If "The Windup Girl" turns out to reliably predict future Bangkok, this modern era of killer floods and bloody street uprisings will be remembered as a positively blissful chapter in the Thai capital's history.
I've just finished the much-lauded novel by American Paolo Bacigalupi, who depicts Bangkok in the 23rd century.
His forecast is quite brutal.
Monsanto-esque agro-conglomerates control the world's food supply. Carbon-based fuel supplies have run dry. Economies rely on raw physical and animal labor. Hunger and lab-designed plagues have violently pronounced societal rifts we see today.
Yes, it's all fiction. But, as a resident and observer of all things Bangkok, some of the novel's predictions felt more than a little prescient.
The book, clearly well researched, provides a fascinating extrapolation of modern trends into bleak end scenarios.
Here's a rundown.
Bangkok is still on the verge of drowning: 23rd-century Bangkok is defended by a towering sea wall, which holds back the weight of an ocean swollen by global warming.
In the real, 21st-century Bangkok -- which is already sinking -- Prime Minister Yingluck Shinawatra vowed to build an 18-mile sea wall during her election campaign. (Slogan: "Say Goodbye to Flooding!)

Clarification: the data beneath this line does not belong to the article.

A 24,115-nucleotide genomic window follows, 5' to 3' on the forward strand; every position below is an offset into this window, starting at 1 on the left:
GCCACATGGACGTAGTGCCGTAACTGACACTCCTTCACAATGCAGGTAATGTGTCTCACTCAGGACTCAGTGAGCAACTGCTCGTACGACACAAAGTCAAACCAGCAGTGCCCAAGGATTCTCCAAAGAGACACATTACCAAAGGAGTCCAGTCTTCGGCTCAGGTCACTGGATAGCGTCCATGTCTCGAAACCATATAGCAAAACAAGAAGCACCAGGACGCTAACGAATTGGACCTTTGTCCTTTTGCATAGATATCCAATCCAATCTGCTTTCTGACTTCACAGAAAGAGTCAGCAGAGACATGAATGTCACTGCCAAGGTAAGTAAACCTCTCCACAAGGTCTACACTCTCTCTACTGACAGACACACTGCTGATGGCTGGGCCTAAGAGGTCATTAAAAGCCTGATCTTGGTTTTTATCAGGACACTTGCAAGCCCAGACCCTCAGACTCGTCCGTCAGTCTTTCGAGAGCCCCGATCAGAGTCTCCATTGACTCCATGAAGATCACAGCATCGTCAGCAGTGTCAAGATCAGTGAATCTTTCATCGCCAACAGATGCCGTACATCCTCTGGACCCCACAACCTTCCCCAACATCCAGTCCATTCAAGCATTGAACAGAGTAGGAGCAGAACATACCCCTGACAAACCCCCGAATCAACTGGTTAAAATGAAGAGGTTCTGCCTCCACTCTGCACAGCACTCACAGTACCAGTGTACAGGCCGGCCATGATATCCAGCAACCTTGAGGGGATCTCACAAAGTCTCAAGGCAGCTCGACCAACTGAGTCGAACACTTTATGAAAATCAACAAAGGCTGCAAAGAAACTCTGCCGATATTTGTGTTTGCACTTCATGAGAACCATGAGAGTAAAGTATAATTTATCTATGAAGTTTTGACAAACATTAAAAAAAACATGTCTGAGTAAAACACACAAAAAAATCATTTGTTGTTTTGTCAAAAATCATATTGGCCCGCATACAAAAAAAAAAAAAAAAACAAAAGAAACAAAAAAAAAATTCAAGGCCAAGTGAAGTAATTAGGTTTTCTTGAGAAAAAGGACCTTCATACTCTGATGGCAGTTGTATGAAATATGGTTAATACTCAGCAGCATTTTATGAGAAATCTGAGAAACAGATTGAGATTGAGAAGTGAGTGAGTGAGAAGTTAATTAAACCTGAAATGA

But after her victory last year, talk of the plan faded. Bangkok, by some estimates, will be under five feet of water by 2030.
Elephant labor/warfare: With diesel-powered machinery and tanks largely resigned to the past, fuel-scarce Bangkok relies on genetically modified elephant-like creatures for transport, labor and fighting. Indeed, Thailand has a long history of using elephants for logging and has marched pachyderms into battle against the Lao, Khmer and Burmese.
Fanatical anti-Chinese pogroms: In the novel, the prosperous Chinese merchant classes of Muslim-majority Indonesia and Malaysia are violently purged by "Green Headbands," Islamic vigilantes who turn on wealthy non-Muslims. This sends a cascade of hard-working, business-minded ethnic Chinese surging into Thailand.
Resentment of ethnic Chinese merchants is a recurring theme in Southeast Asian history. Food shortages and class anger have occasionally erupted into murderous anti-Chinese riots in Malaysia and Indonesia.
Coups: There's no mention of a parliament in "The Windup Girl," only warring ministries (environment vs. trade) that take turns toppling one another.
The real Thailand has seen so many coups that academics argue over the final tally. (It's somewhere around 18.)
Booze-addled Westerners: Despite the famine and warfare swirling all around, 23rd-century Bangkok is still haunted by day-drinking, whorehouse-hopping "farangs," the Thai word for Westerners.